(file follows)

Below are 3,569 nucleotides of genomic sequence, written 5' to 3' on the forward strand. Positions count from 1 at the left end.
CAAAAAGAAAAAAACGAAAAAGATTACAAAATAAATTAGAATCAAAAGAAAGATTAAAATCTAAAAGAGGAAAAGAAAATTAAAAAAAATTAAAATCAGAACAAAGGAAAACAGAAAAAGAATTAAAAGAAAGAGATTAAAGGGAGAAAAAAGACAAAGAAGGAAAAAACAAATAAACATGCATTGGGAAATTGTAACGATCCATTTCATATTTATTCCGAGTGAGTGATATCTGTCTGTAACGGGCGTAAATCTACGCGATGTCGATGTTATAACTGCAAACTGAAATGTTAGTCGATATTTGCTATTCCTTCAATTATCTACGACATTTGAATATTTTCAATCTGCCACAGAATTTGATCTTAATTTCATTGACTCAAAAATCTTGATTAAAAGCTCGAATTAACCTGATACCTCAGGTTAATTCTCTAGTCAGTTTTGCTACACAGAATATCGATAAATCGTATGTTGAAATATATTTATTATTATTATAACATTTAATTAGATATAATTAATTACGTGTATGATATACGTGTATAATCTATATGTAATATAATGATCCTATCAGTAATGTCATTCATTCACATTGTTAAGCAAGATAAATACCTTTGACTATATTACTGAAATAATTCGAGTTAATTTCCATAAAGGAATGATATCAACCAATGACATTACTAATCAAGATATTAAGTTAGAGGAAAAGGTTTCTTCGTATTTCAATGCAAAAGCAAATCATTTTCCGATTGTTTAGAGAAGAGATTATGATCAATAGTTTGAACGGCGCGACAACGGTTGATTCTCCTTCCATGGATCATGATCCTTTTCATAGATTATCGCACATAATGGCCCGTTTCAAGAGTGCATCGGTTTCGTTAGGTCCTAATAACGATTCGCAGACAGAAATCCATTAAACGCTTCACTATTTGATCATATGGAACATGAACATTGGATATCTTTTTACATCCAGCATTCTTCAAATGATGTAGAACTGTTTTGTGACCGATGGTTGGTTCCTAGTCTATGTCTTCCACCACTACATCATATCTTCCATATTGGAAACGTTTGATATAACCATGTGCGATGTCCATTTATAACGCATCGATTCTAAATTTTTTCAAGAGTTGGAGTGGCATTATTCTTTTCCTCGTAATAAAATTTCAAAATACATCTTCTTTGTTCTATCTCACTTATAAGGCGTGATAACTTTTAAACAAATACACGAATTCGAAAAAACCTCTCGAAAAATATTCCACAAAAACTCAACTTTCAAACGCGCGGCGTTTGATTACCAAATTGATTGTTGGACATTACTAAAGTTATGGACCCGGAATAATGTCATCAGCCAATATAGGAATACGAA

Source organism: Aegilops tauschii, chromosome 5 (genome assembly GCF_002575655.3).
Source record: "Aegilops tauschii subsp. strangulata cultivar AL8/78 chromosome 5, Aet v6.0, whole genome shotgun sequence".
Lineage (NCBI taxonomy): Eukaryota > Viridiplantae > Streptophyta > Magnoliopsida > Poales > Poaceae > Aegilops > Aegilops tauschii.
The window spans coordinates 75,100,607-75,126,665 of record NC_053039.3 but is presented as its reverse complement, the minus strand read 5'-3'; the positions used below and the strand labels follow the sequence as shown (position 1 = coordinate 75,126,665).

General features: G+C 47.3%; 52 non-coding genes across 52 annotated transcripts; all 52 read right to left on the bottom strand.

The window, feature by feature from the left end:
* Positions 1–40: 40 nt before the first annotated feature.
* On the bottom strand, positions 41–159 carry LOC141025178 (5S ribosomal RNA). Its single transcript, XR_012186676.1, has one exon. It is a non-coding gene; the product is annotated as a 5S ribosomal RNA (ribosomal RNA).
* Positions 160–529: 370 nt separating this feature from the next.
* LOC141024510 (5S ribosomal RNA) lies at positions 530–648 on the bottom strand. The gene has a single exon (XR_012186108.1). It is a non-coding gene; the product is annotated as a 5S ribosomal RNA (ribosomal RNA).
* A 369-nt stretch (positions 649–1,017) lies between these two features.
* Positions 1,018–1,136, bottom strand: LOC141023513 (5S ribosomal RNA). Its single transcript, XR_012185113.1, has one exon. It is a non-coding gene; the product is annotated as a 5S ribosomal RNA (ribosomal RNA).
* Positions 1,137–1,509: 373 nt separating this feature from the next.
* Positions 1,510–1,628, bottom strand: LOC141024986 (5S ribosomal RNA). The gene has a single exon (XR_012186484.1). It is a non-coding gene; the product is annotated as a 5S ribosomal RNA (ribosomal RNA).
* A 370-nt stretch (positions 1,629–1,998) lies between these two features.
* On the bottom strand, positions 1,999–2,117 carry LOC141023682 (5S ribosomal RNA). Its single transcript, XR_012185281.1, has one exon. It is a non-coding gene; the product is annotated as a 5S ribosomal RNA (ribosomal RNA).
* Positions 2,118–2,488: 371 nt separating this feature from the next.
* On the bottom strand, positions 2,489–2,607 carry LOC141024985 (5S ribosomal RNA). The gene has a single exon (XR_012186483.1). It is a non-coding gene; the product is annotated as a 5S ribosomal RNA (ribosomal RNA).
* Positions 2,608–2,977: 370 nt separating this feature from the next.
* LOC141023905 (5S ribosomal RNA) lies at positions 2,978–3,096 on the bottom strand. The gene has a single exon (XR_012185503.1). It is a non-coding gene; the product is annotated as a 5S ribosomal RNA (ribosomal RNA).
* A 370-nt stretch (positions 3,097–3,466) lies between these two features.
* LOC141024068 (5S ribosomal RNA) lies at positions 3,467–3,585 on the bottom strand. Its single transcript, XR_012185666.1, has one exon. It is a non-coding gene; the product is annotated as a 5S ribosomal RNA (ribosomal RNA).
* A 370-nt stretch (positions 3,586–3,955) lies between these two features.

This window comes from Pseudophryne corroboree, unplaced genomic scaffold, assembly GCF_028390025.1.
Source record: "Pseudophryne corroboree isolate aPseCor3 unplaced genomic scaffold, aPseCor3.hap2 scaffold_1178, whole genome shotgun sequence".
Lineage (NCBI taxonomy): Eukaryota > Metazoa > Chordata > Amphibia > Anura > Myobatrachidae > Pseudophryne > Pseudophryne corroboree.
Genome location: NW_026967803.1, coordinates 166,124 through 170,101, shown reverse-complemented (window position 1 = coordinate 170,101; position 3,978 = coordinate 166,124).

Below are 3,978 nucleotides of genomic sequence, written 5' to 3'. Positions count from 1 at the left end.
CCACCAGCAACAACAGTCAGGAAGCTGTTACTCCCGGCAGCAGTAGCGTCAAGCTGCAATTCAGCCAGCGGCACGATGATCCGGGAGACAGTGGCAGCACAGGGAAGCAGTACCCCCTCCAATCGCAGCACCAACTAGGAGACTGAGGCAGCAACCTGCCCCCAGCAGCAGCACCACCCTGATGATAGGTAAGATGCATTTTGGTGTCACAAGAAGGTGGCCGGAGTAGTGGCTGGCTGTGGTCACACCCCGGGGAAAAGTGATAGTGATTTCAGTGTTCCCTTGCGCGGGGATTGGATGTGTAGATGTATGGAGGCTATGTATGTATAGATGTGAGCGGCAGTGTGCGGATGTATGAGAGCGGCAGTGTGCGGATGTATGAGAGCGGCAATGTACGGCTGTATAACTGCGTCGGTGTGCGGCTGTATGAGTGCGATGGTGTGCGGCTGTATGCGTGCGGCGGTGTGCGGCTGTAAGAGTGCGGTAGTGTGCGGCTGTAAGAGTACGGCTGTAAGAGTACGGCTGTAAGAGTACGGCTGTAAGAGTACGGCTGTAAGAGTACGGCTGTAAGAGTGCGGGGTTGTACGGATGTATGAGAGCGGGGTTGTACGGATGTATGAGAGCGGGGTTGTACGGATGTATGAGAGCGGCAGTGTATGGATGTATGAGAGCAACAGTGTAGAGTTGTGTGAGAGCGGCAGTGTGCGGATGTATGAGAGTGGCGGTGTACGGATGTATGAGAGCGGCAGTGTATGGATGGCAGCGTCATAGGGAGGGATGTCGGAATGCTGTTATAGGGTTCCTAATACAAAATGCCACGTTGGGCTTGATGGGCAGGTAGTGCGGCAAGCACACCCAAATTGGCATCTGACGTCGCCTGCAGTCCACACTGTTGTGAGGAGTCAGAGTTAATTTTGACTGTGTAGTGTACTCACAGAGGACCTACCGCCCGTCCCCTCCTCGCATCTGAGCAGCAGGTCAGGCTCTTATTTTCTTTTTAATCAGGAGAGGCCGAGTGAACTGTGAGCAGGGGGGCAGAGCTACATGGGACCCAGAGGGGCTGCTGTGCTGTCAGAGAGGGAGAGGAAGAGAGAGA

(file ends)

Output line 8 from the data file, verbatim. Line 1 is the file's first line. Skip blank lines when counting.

The window, feature by feature from the left end: